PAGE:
The very public bickering in AAP turned uglier Saturday as supporters of Delhi chief minister Arvind Kejriwal fended off fresh attacks over the recent disciplinary action against senior leaders Yogendra Yadav and Prashant Bhushan, including from two founding members of the party.
Maharashtra leader Anjali Damania claimed Bhushan had wanted the Aam Aadmi Party to lose the assembly elections so Yadav could be made party chief, and accused Yadav of leaking an internal document.
On the other side of the fence, her colleague from the same state, Mayank Gandhi, wrote a second blog in three days accusing Delhi leaders of attacking him for questioning the manner in which Yadav and Bhushan were sacked from the political affairs committee (PCA), AAP’s key decision-making body. The voting process to remove them was also criticised by national executive member from Rajasthan Rakesh Parikh.
Also in support of the duo, AAP volunteers were running an online petition seeking a clarification on their ouster that had been signed by 4,500 supporters till late Saturday. When that number reaches 10,000, it will be submitted to Kejriwal.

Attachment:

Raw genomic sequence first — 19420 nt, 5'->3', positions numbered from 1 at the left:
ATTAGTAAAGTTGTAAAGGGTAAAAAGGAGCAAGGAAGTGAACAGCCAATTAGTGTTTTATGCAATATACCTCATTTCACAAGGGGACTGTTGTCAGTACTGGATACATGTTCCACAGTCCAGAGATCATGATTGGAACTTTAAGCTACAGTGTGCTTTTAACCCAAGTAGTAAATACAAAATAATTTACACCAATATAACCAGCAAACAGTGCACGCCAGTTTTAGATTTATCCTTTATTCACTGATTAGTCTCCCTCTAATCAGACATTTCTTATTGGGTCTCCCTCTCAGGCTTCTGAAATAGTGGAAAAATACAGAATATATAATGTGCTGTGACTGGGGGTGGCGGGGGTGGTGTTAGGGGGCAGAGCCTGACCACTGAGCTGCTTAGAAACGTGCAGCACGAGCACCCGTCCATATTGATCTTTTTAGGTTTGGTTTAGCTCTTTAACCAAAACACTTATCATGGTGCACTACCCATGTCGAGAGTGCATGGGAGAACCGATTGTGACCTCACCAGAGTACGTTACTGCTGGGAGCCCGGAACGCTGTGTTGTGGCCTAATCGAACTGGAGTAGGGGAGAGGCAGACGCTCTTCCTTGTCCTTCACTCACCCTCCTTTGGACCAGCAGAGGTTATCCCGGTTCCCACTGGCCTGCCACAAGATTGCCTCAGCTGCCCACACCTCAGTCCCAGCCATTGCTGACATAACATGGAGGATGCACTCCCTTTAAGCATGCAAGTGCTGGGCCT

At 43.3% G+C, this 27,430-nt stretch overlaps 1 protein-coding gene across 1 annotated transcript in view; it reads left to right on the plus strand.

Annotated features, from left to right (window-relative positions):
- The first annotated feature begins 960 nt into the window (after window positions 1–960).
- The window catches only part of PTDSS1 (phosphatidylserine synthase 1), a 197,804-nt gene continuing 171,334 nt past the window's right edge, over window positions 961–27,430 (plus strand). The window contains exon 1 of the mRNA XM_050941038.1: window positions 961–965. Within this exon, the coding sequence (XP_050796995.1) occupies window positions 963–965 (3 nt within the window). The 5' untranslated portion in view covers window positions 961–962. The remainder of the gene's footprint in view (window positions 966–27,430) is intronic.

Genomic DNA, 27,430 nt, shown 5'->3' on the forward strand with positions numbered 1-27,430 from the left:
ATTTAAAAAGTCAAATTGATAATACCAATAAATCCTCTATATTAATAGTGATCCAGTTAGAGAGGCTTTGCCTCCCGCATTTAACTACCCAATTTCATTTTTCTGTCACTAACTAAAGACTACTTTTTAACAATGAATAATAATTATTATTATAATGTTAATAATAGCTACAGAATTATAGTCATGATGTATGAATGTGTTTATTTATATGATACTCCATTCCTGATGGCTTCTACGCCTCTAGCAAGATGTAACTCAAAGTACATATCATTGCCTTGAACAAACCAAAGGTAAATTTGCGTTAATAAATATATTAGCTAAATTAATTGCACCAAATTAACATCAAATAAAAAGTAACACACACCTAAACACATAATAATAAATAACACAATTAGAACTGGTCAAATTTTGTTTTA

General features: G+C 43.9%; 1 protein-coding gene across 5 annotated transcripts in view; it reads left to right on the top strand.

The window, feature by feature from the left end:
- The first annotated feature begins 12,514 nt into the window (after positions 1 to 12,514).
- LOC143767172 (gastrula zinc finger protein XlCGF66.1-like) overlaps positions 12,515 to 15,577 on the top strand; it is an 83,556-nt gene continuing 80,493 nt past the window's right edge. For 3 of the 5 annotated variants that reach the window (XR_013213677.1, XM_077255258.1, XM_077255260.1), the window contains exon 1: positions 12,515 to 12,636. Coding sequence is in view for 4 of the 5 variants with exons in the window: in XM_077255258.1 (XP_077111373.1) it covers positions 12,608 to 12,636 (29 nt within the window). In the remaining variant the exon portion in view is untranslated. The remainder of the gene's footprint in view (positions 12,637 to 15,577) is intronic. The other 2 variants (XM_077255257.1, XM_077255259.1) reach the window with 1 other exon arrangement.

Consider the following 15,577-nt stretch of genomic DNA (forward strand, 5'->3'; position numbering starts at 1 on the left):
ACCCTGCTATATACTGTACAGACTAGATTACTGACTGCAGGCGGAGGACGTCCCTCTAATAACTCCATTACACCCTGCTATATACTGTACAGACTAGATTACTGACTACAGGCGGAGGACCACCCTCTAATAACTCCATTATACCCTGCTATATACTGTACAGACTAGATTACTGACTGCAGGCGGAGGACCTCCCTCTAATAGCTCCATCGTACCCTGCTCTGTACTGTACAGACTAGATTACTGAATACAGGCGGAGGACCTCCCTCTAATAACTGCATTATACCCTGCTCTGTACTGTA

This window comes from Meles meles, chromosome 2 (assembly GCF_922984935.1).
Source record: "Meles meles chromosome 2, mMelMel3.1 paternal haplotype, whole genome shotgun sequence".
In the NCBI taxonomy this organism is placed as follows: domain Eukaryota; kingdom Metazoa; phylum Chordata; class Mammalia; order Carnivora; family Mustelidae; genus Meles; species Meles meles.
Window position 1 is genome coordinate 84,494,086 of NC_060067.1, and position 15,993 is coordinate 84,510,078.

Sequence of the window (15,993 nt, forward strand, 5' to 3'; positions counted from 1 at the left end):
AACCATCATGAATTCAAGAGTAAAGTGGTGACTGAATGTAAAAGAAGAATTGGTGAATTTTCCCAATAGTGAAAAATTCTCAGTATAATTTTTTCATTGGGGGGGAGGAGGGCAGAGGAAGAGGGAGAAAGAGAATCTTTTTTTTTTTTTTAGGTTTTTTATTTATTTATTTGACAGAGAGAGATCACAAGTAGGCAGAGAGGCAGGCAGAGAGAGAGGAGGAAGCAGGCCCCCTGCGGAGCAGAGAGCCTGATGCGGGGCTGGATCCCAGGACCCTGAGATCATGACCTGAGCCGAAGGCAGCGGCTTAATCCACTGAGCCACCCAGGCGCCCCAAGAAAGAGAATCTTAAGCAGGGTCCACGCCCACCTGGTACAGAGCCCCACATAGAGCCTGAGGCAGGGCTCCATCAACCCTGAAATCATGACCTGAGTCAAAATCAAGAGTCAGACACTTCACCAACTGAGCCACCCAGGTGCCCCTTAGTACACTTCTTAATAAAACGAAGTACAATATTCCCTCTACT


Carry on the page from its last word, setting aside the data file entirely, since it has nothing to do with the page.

“Attacks have begun against me… More will come and I will finally be humiliated so much that I will quit. Let me see if I can withstand the muck that will be thrown (at me),” Gandhi wrote, two days after his first blog challenging AAP’s gag order after the Yadav-Bhushan incident. He added that “non-transparent decisions have alienated volunteers”, but clarified that he wasn’t anti-Kejriwal.
On Friday, Parikh had stated that the decision to sack Yadav and Bhushan was “one man’s”. Distancing itself from this comment, AAP’s Rajasthan unit released a statement Saturday: “It was Parikh’s personal view and the state unit was with the party’s official stand of removing the two leaders from PAC.”
“The Rajasthan team will meet tomorrow. Give us some time. There is nothing we can’t resolve among ourselves,” Parikh tweeted.
Damania, on her part, said, “On January 27, I met Prashant ji at his office. I was stunned when he said he wanted the party to lose the elections. I was so upset I picked up my bag and walked out.” She adding that the senior lawyer had also discouraged donations to AAP and volunteers from joining the Delhi campaign.
She held Yadav responsible for leaking a letter by AAP member Laxminarayan Ramdas expressing concern over the breakdown of trust in the top leadership. Attacking Gandhi and seeking action against him, she said he too had been part of the decision to sack Yadav and Bhushan from the PAC.
Less than a month after a monster victory in Delhi, AAP has disintegrated into chaos and is now torn between camps — one supporting Kejriwal and the other comprising veterans like Yadav and Bhushan who have accused the CM of being dictatorial. In his recently released book, AAP leader had written that accusations within AAP of Kejriwal’s “supremo style” of functioning had left the party chief in tears and driven him to offer to quit last year.